U.S. stocks finished down on Tuesday, a day after the S&P and Dow hit records, and the Nasdaq retreated with technology stocks.
Soft auto sales numbers and Iran commentary also gave some investors pause after a strong run-up for major indexes in February. Traders were also waiting for a slew of economic data later this week, culminating with the monthly payrolls report.
“We just came a little too far fast. It made sense to have little bit of a pullback here,” said Brian Lazorishak, portfolio manager at Chase Investment Counsel in Charlottesville, Virginia.
“Given the level of optimism, the overbought condition, we wouldn’t be surprised to see at least a couple of days of consolidation,” he said.
Technology stocks fell as investors took profits a day after the Nasdaq hit the 5,000 milestone for the first time since the peak of the dot.com bubble in March 2000.
Microsoft Corp weighed most on the Nasdaq and S&P 500 with an 1.4 percent drop to $43.28, followed by a 2.2 percent decline in shares of Cisco Systems, which gave back most of Monday’s gains.
Semiconductor chips were some of the worst-hit, with the Philadelphia SE Semiconductor index closing off 1.94 percent after a February gain of more than 12 percent. The S&P 500 technology sector finished down 0.8 percent
The biggest percentage decliners in the S&P 500 were Micron Technology, down 5 percent to $29.66, and Applied Materials, which fell 4.5 percent to $24.48.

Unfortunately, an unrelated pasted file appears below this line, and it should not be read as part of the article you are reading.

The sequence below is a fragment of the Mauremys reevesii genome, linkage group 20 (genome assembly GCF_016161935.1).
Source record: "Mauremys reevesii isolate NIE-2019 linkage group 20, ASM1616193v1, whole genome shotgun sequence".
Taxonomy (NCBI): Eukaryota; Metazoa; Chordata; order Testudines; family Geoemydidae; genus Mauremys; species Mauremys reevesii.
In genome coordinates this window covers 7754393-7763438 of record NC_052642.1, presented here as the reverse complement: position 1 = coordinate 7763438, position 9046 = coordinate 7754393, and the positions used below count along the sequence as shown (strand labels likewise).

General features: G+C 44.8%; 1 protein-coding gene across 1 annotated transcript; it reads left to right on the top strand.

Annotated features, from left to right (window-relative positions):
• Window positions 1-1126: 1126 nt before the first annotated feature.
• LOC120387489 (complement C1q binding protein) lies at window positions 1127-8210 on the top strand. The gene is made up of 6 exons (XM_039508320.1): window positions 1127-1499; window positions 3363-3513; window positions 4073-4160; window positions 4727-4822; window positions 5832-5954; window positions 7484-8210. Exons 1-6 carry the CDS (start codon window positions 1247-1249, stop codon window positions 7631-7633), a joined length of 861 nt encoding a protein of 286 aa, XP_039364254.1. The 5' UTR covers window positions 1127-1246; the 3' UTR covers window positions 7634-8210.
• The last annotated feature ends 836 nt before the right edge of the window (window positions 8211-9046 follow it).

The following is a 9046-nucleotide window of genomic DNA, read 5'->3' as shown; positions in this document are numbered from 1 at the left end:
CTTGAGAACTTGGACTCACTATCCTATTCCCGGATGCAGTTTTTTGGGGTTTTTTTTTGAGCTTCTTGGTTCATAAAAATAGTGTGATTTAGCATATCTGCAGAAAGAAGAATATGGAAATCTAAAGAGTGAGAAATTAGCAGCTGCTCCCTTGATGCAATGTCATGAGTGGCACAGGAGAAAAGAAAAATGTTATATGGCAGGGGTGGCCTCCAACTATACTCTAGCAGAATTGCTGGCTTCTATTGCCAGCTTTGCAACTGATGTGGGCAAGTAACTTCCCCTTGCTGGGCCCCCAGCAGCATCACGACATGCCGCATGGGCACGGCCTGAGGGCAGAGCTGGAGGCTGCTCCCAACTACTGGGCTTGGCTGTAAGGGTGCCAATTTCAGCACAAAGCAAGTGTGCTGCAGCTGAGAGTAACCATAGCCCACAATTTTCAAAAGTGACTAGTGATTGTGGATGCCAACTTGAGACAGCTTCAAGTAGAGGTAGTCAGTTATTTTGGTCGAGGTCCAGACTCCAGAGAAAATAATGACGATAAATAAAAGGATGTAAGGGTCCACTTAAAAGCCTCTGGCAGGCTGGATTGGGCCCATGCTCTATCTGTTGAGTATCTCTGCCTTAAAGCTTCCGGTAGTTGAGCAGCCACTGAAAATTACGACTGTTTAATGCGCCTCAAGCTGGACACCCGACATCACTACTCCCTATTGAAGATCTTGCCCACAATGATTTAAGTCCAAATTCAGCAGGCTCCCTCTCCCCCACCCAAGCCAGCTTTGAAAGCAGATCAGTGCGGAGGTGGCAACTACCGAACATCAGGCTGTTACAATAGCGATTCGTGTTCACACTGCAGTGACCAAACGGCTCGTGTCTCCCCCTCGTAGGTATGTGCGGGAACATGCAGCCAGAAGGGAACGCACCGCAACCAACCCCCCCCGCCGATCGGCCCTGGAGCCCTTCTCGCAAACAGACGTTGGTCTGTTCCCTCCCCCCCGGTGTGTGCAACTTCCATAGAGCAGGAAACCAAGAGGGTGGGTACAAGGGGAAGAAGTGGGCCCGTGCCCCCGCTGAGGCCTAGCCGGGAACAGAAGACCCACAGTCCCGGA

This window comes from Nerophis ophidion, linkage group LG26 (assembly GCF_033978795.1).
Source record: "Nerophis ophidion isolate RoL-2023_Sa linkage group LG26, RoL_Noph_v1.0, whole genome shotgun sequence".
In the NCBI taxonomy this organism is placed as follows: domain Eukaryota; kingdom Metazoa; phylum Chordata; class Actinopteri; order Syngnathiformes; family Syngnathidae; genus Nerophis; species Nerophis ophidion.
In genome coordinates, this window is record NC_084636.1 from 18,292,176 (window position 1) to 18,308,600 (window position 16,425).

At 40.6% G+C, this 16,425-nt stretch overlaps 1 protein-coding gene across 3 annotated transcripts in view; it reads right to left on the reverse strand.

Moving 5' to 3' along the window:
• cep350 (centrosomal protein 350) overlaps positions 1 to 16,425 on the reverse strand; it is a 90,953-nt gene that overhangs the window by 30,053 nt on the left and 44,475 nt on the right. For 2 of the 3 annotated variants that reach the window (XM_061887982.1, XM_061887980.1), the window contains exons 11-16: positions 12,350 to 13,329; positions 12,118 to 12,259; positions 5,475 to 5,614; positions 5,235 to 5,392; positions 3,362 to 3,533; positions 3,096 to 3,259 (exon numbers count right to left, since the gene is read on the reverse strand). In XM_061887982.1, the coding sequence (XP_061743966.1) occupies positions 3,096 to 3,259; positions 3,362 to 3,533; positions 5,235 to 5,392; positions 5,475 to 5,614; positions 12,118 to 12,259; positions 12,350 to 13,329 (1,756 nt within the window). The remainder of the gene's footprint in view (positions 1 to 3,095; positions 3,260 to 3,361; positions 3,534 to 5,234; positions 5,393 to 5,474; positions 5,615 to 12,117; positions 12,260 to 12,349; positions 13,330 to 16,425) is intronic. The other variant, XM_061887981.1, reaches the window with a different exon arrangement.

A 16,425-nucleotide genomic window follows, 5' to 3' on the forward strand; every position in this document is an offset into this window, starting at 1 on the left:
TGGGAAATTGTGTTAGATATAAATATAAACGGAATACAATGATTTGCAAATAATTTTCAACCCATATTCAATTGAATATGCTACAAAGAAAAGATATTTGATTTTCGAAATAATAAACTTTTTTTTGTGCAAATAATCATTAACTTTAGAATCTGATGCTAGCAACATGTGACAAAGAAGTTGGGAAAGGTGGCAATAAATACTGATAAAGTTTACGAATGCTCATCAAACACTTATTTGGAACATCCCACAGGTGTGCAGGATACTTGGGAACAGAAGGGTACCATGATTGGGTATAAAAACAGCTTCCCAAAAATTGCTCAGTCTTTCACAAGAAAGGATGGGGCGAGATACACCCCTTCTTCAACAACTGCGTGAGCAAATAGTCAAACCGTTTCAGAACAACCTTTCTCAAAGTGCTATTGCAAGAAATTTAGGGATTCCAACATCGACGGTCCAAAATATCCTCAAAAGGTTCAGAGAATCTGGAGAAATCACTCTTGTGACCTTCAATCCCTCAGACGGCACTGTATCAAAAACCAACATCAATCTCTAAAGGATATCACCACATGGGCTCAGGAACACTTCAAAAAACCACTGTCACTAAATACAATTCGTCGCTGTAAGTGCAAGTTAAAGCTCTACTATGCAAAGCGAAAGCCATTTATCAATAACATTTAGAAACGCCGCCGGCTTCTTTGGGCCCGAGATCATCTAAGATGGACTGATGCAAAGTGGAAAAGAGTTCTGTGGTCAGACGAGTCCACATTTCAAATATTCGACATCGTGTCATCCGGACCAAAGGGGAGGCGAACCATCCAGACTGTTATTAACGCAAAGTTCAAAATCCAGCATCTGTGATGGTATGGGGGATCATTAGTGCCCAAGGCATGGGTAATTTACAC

The Dow Jones industrial average fell 85.26 points, or 0.47 percent, to 18,203.37, the S&P 500 lost 9.61 points, or 0.45 percent, to 2,107.78 and the Nasdaq Composite dropped 28.20 points, or 0.56 percent, to 4,979.90.
For the second year in a row, tough winter weather slowed U.S. vehicle sales in February, with several automakers missing analysts’ projections. U.S.-listed Fiat Chrysler shares fell 3.3 percent to $15.31 while Ford Motor declined 2.4 percent to $16.17.
Adding to investors’ caution, Israeli Prime Minister Benjamin Netanyahu warned U.S. President Barack Obamaagainst accepting a nuclear deal with Iran. His comments caused some investors to pull back but helped boost oil prices.
Utilities and energy were the only two of ten S&P 500 sectors that ended the session higher.
About 6.3 billion shares changed hands on U.S. exchanges, below the 6.5 billion average for the last five sessions, according to BATS Global Markets.
Declining issues outnumbered advancing ones on the NYSE by 1,810 to 1,249, for a 1.45-to-1 ratio; on the Nasdaq, 1,784 issues fell and 948 advanced, for a 1.88-to-1 ratio favoring decliners.
The benchmark S&P 500 posted 11 new 52-week highs and 1 new lows; the Nasdaq Composite recorded 70 new highs and 32 new lows.